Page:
McConnell Offers Short-Term Debt Ceiling Extension In Bid To Stave Off Default

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Michael Ginsberg Congressional Correspondent
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Senate Minority Leader Mitch McConnell is offering Democrats a short-term debt ceiling extension in a bid to avoid a Treasury default.

“To protect the American people from a near-term Democrat-created crisis, we will allow Democrats to use normal procedures to pass an emergency debt limit extension at a fixed dollar amount to cover current spending levels into December,” he said in a Wednesday statement.

His proposal would give Democratic leadership more time to raise the debt ceiling through the budget reconciliation, an option that Senate Majority Leader Chuck Schumer, Senate Majority Whip Dick Durbin and Speaker of the House Nancy Pelosi have publicly opposed. (RELATED: Top Democrat Admits Congress Can Raise Debt Limit Through Reconciliation. How Would It Work?)

“The unified Democratic government had two and a half months to address the debt limit through reconciliation,” McConnell continued. “Instead, they drifted to the doorstep of yet another self-created Democrat crisis.”

McConnell first revealed the offer during a Wednesday meeting of the entire Senate Republican conference, according to Punchbowl News’ Jake Sherman. Treasury Secretary Janet Yellen has warned that the U.S. government will default on its debts by Oct. 18, which could lead to a downgrade of the government’s credit rating, a worldwide recession, and a pause on Social Security payments.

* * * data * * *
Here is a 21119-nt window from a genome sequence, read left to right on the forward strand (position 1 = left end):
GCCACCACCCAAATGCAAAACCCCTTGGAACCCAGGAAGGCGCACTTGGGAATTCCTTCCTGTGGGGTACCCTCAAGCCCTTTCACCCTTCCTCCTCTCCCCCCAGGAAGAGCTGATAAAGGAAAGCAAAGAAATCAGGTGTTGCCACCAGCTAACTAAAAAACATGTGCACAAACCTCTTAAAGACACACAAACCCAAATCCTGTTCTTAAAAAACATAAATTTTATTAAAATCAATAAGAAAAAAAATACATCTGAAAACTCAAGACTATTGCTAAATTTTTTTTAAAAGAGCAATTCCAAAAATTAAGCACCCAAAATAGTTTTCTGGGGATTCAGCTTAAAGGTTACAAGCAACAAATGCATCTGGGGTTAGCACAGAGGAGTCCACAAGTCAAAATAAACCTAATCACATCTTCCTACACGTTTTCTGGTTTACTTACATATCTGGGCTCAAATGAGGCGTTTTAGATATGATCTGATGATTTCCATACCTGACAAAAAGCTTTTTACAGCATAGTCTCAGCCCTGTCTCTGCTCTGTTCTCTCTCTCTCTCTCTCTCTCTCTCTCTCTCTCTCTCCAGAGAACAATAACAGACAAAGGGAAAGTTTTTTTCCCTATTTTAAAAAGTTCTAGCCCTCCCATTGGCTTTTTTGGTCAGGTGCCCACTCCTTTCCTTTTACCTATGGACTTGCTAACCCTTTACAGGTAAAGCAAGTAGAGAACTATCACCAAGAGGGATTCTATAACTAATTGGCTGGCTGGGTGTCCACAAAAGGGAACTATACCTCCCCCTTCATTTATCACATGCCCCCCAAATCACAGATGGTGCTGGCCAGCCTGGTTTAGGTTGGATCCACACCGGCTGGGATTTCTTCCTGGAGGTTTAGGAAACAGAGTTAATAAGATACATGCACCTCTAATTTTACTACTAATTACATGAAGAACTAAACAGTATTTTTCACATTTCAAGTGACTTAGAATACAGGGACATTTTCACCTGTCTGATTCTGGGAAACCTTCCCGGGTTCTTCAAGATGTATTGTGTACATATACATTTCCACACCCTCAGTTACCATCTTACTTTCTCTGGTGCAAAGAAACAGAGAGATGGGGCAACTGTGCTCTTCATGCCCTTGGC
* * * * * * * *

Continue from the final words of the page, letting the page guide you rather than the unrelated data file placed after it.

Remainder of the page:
The Senate will vote for a third time on a bill raising the debt ceiling on Wednesday afternoon. Republicans filibustered the first bill, which combined the debt ceiling provision with government funding. McConnell later objected to a unanimous consent request to allow Democrats to pass a debt ceiling provision with 51 votes. The reconciliation process would allow Democrats to raise the debt ceiling with 51 votes, but requires new budget instructions and vote-a-ramas.

President Joe Biden suggested on Tuesday that Democrats could change rules surrounding the filibuster to raise the debt ceiling, calling the option “a real possibility.” Democratic West Virginia Sen. Joe Manchin promptly shut the idea down, saying that “nothing changes” in his support for the maneuver, and adding that “we are not going to default as a country.”